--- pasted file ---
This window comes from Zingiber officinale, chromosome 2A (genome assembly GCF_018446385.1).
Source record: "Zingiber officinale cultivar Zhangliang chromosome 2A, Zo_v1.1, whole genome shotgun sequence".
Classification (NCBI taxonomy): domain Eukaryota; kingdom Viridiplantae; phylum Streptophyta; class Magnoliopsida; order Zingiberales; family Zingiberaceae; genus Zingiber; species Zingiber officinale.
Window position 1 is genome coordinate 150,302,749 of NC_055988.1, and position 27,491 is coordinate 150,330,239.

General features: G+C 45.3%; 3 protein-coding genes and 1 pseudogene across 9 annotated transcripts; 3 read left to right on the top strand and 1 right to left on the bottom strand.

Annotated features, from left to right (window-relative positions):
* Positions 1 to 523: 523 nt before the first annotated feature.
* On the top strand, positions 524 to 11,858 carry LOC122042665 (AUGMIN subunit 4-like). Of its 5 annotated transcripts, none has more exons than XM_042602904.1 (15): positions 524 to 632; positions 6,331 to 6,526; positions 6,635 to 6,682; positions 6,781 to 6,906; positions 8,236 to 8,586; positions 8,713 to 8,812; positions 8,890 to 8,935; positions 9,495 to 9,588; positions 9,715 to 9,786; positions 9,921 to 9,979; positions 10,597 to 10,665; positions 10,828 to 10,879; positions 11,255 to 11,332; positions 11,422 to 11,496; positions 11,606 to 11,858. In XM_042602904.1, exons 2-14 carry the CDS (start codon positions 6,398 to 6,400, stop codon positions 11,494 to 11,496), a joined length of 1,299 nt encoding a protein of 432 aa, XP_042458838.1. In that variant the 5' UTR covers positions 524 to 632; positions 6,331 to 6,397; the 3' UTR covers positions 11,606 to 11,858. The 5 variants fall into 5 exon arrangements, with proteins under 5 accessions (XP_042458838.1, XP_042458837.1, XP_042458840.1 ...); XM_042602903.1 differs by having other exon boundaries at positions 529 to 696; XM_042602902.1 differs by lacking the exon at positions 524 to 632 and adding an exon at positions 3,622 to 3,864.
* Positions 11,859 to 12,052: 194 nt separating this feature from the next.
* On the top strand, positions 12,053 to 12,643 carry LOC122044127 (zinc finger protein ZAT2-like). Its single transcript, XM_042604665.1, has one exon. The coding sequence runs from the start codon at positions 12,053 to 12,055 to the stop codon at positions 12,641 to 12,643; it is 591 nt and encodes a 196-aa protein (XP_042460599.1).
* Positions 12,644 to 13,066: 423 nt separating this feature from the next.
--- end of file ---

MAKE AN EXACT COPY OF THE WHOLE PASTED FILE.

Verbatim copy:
This window comes from Zingiber officinale, chromosome 2A (genome assembly GCF_018446385.1).
Source record: "Zingiber officinale cultivar Zhangliang chromosome 2A, Zo_v1.1, whole genome shotgun sequence".
Classification (NCBI taxonomy): domain Eukaryota; kingdom Viridiplantae; phylum Streptophyta; class Magnoliopsida; order Zingiberales; family Zingiberaceae; genus Zingiber; species Zingiber officinale.
Window position 1 is genome coordinate 150,302,749 of NC_055988.1, and position 27,491 is coordinate 150,330,239.

General features: G+C 45.3%; 3 protein-coding genes and 1 pseudogene across 9 annotated transcripts; 3 read left to right on the top strand and 1 right to left on the bottom strand.

Annotated features, from left to right (window-relative positions):
* Positions 1 to 523: 523 nt before the first annotated feature.
* On the top strand, positions 524 to 11,858 carry LOC122042665 (AUGMIN subunit 4-like). Of its 5 annotated transcripts, none has more exons than XM_042602904.1 (15): positions 524 to 632; positions 6,331 to 6,526; positions 6,635 to 6,682; positions 6,781 to 6,906; positions 8,236 to 8,586; positions 8,713 to 8,812; positions 8,890 to 8,935; positions 9,495 to 9,588; positions 9,715 to 9,786; positions 9,921 to 9,979; positions 10,597 to 10,665; positions 10,828 to 10,879; positions 11,255 to 11,332; positions 11,422 to 11,496; positions 11,606 to 11,858. In XM_042602904.1, exons 2-14 carry the CDS (start codon positions 6,398 to 6,400, stop codon positions 11,494 to 11,496), a joined length of 1,299 nt encoding a protein of 432 aa, XP_042458838.1. In that variant the 5' UTR covers positions 524 to 632; positions 6,331 to 6,397; the 3' UTR covers positions 11,606 to 11,858. The 5 variants fall into 5 exon arrangements, with proteins under 5 accessions (XP_042458838.1, XP_042458837.1, XP_042458840.1 ...); XM_042602903.1 differs by having other exon boundaries at positions 529 to 696; XM_042602902.1 differs by lacking the exon at positions 524 to 632 and adding an exon at positions 3,622 to 3,864.
* Positions 11,859 to 12,052: 194 nt separating this feature from the next.
* On the top strand, positions 12,053 to 12,643 carry LOC122044127 (zinc finger protein ZAT2-like). Its single transcript, XM_042604665.1, has one exon. The coding sequence runs from the start codon at positions 12,053 to 12,055 to the stop codon at positions 12,641 to 12,643; it is 591 nt and encodes a 196-aa protein (XP_042460599.1).
* Positions 12,644 to 13,066: 423 nt separating this feature from the next.